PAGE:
What we must do is care for our bodies, through habits that are chaste and sane and healthy. This means declaring our independence from all sorts of obsessions: obsessions with dieting, muscle-building, and redesigning face and figure, obsession with those impossible, unreal standards of physical appearance that bombard us every day, threaten our self-esteem, heighten our anxiety.
There is something terribly wrong when a woman can be quoted as saying that her greatest goal in life is to have thin legs. There is something even more terribly wrong when 11 percent of New England couples surveyed would abort a child genetically predisposed to obesity.
We must not grimly pursue some media-inflicted notion of human perfection, but instead open ourselves to the fulfillment God wills for us. Better Franklin Roosevelt in a wheelchair
than Joseph Stalin on his own two feet! Better the wrinkles of Mother Teresa than the plastic profile of Michael Jackson!
In my work I have the privilege of encountering life at its extremities: both birth and death.
I go to the hospital room to greet the newborn and the family. It is a pleasure to see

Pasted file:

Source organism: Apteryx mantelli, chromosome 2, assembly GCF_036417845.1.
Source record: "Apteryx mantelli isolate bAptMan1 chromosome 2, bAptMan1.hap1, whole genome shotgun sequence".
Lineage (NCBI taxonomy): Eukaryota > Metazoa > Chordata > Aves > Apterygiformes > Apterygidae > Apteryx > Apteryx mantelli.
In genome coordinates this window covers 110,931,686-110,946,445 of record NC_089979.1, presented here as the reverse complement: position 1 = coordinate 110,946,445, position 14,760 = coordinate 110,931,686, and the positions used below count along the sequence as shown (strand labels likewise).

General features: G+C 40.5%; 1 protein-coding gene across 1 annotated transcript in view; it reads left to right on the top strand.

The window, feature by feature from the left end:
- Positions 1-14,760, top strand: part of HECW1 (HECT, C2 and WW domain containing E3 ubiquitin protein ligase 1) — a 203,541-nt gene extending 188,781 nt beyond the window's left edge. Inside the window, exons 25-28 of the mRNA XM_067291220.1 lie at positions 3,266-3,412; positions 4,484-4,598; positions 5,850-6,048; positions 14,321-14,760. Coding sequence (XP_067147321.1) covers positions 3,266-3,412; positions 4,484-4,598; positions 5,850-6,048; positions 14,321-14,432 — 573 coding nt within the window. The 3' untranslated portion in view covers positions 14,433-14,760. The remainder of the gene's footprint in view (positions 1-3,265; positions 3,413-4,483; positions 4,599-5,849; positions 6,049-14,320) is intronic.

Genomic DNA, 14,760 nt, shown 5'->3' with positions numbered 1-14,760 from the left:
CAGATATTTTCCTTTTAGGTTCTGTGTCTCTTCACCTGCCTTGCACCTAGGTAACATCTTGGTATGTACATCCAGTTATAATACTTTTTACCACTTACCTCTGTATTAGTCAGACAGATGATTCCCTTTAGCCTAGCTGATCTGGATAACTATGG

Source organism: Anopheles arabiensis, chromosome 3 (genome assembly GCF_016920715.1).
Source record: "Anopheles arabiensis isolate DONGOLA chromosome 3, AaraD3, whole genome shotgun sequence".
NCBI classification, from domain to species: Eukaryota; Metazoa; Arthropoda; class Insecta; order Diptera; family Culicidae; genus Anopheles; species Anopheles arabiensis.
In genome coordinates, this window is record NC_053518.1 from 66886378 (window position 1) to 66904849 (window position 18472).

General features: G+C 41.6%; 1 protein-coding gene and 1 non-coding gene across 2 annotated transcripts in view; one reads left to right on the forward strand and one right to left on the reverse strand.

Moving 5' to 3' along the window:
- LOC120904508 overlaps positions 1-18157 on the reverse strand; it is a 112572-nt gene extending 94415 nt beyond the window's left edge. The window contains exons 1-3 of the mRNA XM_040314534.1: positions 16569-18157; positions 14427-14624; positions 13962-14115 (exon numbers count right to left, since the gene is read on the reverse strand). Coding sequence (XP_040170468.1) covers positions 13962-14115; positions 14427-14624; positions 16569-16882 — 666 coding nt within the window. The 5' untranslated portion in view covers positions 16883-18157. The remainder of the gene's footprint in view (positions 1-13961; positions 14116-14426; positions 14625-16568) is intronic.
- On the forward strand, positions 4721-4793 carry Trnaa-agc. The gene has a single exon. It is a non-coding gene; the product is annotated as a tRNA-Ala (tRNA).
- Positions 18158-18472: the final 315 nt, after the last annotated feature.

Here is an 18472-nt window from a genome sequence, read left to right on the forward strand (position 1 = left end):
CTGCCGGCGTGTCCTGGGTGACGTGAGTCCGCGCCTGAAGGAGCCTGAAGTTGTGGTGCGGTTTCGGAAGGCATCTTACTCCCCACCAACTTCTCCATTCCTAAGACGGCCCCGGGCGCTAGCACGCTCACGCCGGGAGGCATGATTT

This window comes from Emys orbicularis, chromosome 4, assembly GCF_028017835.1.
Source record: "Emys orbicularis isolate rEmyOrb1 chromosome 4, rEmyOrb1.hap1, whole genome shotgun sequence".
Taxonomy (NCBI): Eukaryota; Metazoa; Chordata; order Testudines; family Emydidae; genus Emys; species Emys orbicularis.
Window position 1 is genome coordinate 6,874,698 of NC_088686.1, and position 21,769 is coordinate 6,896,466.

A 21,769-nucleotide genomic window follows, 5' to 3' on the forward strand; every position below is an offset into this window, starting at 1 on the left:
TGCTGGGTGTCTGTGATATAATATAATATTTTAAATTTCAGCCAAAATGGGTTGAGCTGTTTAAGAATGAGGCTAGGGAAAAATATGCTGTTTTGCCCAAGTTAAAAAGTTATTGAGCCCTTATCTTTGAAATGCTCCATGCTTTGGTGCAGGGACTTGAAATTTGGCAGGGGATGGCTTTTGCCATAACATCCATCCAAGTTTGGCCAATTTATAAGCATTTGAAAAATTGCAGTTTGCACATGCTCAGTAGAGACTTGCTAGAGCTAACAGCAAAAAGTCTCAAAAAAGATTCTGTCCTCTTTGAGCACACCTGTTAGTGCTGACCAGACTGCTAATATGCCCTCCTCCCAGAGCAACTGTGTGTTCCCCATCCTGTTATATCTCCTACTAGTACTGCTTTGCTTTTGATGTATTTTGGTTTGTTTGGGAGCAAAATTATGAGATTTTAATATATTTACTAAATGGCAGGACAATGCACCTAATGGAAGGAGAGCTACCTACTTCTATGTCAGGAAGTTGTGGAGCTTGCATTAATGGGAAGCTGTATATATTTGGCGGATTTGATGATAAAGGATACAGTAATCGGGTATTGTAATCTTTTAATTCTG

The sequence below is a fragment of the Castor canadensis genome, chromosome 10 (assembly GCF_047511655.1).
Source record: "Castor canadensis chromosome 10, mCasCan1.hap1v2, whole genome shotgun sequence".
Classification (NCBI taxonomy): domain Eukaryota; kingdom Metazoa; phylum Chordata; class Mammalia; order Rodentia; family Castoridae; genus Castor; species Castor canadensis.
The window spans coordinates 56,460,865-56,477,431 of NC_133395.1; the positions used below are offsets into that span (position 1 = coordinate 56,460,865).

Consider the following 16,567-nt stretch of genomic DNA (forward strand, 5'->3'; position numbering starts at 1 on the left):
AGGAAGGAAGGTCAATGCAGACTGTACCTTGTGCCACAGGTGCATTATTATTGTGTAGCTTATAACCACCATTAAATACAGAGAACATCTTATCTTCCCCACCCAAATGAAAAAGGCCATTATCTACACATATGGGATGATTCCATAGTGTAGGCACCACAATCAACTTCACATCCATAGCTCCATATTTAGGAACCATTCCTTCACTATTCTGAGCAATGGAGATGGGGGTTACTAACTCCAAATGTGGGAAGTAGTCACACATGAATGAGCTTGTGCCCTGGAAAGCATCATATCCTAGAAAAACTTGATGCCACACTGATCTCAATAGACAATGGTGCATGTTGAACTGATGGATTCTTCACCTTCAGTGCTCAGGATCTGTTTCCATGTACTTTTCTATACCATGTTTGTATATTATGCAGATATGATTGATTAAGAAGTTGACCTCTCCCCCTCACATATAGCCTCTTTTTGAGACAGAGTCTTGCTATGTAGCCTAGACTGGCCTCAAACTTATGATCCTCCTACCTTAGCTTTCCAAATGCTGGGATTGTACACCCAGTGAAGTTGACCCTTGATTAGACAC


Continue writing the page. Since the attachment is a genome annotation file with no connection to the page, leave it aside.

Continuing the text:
that small human face and to experience the joy of that family. There’s something divine about it all.
Yet there’s also something divine about what happens when the dead body of someone
who lived on earth eighty or ninety years lies here in church cushioned in the casket. That body bears the wounds of a long lifetime: it has to it a wondrous character that it did not yet have when it was small and soft and newborn.
So often it is through the wounds of body and soul that God worked in the person’s life,
that the person gained a greater and more true identity, and that— strange to say— healing happened and wholeness began to be revealed in that unique and precious life.
The God who, in Jesus, still bears the marks of the cross, wants to work in each of us,
not only where we think we’re in control, but also where we’re wounded. That is where God feels at home.
And that is where healing begins to happen— for us and for others.
— Copyright 1994, The Rev. Charles Hoffacker. Used by permission.